Sometimes sex is amazing. Other times, it's nice. Then there are the times it sucks. How do you deal, and what's the hidden value in not-at-all-awesome sex?
The term "sexuality" can be used a lot like the word "sex." They're both terms we say and hear a lot, but which often aren't clearly defined. We take for granted everyone knows what sexuality means, a heck of an assumption to make with something that covers so many important things and can feel as murky as Lake Erie. So: what's it all about?
As it is on the road, being attentive to and giving clear signs and signals is a big deal between the sheets. If consenting feels complicated or confusing, here's a guide to clear it up.
It's obviously important if you're here for information that you know what we mean when we say "sex," so we thought we'd make it clear.
Usually sexual anatomy is taught through the lens of reproduction, so it’s only about penises and vaginas, testes and uteri. Seen through the lens of of pleasure, sexual anatomy looks different.
Have a peek at S.E.X., the in-depth and inclusive young adult sexuality guide by Scarleteen founder Heather Corinna, newly updated for 2016!
Thinking about partnered sex? Do yourself a favor and look through our checklist to get a good idea about the readiness of you and your partner -- it's more complicated and demanding than many people think, and knowing what you need to get ready can help assure that your sexual experiences with a partner will be as great for both of you as possible.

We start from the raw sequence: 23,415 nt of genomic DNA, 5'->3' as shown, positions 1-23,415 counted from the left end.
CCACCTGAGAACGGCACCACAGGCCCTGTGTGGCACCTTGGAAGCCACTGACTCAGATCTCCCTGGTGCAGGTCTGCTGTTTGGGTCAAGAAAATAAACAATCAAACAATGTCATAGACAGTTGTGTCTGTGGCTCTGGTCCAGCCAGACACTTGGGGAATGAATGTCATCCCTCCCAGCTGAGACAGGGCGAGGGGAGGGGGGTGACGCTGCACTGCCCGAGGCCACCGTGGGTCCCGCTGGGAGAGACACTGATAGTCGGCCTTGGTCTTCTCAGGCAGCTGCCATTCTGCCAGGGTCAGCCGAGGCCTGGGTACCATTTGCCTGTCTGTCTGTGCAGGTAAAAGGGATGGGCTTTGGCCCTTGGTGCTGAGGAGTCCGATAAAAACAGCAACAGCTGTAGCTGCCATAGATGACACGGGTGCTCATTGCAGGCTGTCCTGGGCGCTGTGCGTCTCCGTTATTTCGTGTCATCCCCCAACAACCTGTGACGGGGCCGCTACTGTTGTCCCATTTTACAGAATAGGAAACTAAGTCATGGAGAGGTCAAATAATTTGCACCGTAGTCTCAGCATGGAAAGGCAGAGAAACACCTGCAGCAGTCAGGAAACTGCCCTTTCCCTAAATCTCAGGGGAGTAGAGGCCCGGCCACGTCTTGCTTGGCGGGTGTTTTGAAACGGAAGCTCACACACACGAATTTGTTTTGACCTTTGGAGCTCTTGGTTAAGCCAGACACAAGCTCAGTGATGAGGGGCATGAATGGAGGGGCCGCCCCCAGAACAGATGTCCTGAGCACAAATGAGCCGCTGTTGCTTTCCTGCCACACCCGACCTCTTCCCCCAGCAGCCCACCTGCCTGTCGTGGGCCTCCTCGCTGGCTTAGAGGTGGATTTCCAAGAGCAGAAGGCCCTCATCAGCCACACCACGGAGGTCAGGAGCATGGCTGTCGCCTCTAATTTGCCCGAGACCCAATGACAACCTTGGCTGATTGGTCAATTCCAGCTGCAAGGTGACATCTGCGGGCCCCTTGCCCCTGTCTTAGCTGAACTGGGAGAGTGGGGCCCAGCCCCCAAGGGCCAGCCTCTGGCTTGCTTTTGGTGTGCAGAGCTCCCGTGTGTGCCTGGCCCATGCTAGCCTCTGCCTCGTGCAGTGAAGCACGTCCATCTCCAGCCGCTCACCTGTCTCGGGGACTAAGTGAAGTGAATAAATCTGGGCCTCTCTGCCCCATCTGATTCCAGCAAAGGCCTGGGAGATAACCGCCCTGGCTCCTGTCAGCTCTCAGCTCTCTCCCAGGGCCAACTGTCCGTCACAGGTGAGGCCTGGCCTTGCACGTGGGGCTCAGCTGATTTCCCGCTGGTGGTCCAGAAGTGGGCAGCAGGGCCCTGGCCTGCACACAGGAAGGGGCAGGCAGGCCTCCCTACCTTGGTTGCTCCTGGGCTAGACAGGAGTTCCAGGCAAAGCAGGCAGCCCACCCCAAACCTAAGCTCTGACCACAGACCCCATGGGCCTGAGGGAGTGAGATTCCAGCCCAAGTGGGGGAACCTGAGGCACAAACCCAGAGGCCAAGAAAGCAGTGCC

Masturbation is a topic you might need to do a little extra work on defining your values around if you grew up in purity culture being told that it was a sin—and that’s especially true during the pandemic, when pleasurable touch from others is not always safe or accessible to us and self-care has become more important than ever as we try to process all the painful things happening in our world. Self-pleasure can be an extremely important aspect of self-care even during non-pandemic times, and right now that is especially true.
Sex educator and therapist Dr. Lexx Brown-James talks talks about her line of work, how Covid-19 is rampaging peoples’ emotions, and how the work of POC sex educators continues to be devalued, stolen and co-opted.
Lately I've noticed my sex drive has kicked up a lot. For a few years I was sexually abused, and ever since then (and even before that) my mind has been very sexual. I masturbate a lot, watch a lot of porn, constantly have sexual thoughts (in general and about some people), and it's really scary....